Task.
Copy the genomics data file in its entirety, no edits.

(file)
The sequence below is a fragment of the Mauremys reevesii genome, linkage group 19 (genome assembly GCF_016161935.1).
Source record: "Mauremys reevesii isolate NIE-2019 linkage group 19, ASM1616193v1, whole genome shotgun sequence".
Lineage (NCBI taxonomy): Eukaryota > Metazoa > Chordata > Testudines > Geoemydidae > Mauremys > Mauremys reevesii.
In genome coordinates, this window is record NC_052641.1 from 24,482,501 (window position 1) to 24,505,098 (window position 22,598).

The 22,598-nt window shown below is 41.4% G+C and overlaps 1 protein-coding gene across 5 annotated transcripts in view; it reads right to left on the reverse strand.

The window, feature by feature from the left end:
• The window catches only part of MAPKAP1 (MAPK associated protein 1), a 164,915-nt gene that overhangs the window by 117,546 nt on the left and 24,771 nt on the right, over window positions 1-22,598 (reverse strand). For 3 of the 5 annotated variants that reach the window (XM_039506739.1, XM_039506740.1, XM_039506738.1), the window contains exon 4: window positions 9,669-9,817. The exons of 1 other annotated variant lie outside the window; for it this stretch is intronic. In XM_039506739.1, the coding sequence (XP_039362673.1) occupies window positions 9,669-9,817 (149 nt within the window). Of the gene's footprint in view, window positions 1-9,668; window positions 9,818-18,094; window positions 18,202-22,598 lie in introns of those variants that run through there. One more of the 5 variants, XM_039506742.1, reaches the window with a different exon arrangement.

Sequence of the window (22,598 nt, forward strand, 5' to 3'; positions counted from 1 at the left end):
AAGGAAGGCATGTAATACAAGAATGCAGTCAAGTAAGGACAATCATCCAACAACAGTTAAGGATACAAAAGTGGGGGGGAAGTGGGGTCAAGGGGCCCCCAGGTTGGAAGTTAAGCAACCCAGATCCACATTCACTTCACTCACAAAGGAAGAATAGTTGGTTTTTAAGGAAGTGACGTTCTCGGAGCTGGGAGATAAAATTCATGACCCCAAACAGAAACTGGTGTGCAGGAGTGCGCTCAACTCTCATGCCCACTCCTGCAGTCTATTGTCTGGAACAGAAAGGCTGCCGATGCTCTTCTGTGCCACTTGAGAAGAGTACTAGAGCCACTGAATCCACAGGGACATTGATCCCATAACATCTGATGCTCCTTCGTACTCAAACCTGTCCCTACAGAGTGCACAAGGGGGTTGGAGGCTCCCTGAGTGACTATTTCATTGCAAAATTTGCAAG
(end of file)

The sequence below is a fragment of the Mauremys reevesii genome, linkage group 19 (genome assembly GCF_016161935.1).
Source record: "Mauremys reevesii isolate NIE-2019 linkage group 19, ASM1616193v1, whole genome shotgun sequence".
Lineage (NCBI taxonomy): Eukaryota > Metazoa > Chordata > Testudines > Geoemydidae > Mauremys > Mauremys reevesii.
In genome coordinates, this window is record NC_052641.1 from 24,482,501 (window position 1) to 24,505,098 (window position 22,598).

The 22,598-nt window shown below is 41.4% G+C and overlaps 1 protein-coding gene across 5 annotated transcripts in view; it reads right to left on the reverse strand.

The window, feature by feature from the left end:
• The window catches only part of MAPKAP1 (MAPK associated protein 1), a 164,915-nt gene that overhangs the window by 117,546 nt on the left and 24,771 nt on the right, over window positions 1-22,598 (reverse strand). For 3 of the 5 annotated variants that reach the window (XM_039506739.1, XM_039506740.1, XM_039506738.1), the window contains exon 4: window positions 9,669-9,817. The exons of 1 other annotated variant lie outside the window; for it this stretch is intronic. In XM_039506739.1, the coding sequence (XP_039362673.1) occupies window positions 9,669-9,817 (149 nt within the window). Of the gene's footprint in view, window positions 1-9,668; window positions 9,818-18,094; window positions 18,202-22,598 lie in introns of those variants that run through there. One more of the 5 variants, XM_039506742.1, reaches the window with a different exon arrangement.

Sequence of the window (22,598 nt, forward strand, 5' to 3'; positions counted from 1 at the left end):
AAGGAAGGCATGTAATACAAGAATGCAGTCAAGTAAGGACAATCATCCAACAACAGTTAAGGATACAAAAGTGGGGGGGAAGTGGGGTCAAGGGGCCCCCAGGTTGGAAGTTAAGCAACCCAGATCCACATTCACTTCACTCACAAAGGAAGAATAGTTGGTTTTTAAGGAAGTGACGTTCTCGGAGCTGGGAGATAAAATTCATGACCCCAAACAGAAACTGGTGTGCAGGAGTGCGCTCAACTCTCATGCCCACTCCTGCAGTCTATTGTCTGGAACAGAAAGGCTGCCGATGCTCTTCTGTGCCACTTGAGAAGAGTACTAGAGCCACTGAATCCACAGGGACATTGATCCCATAACATCTGATGCTCCTTCGTACTCAAACCTGTCCCTACAGAGTGCACAAGGGGGTTGGAGGCTCCCTGAGTGACTATTTCATTGCAAAATTTGCAAG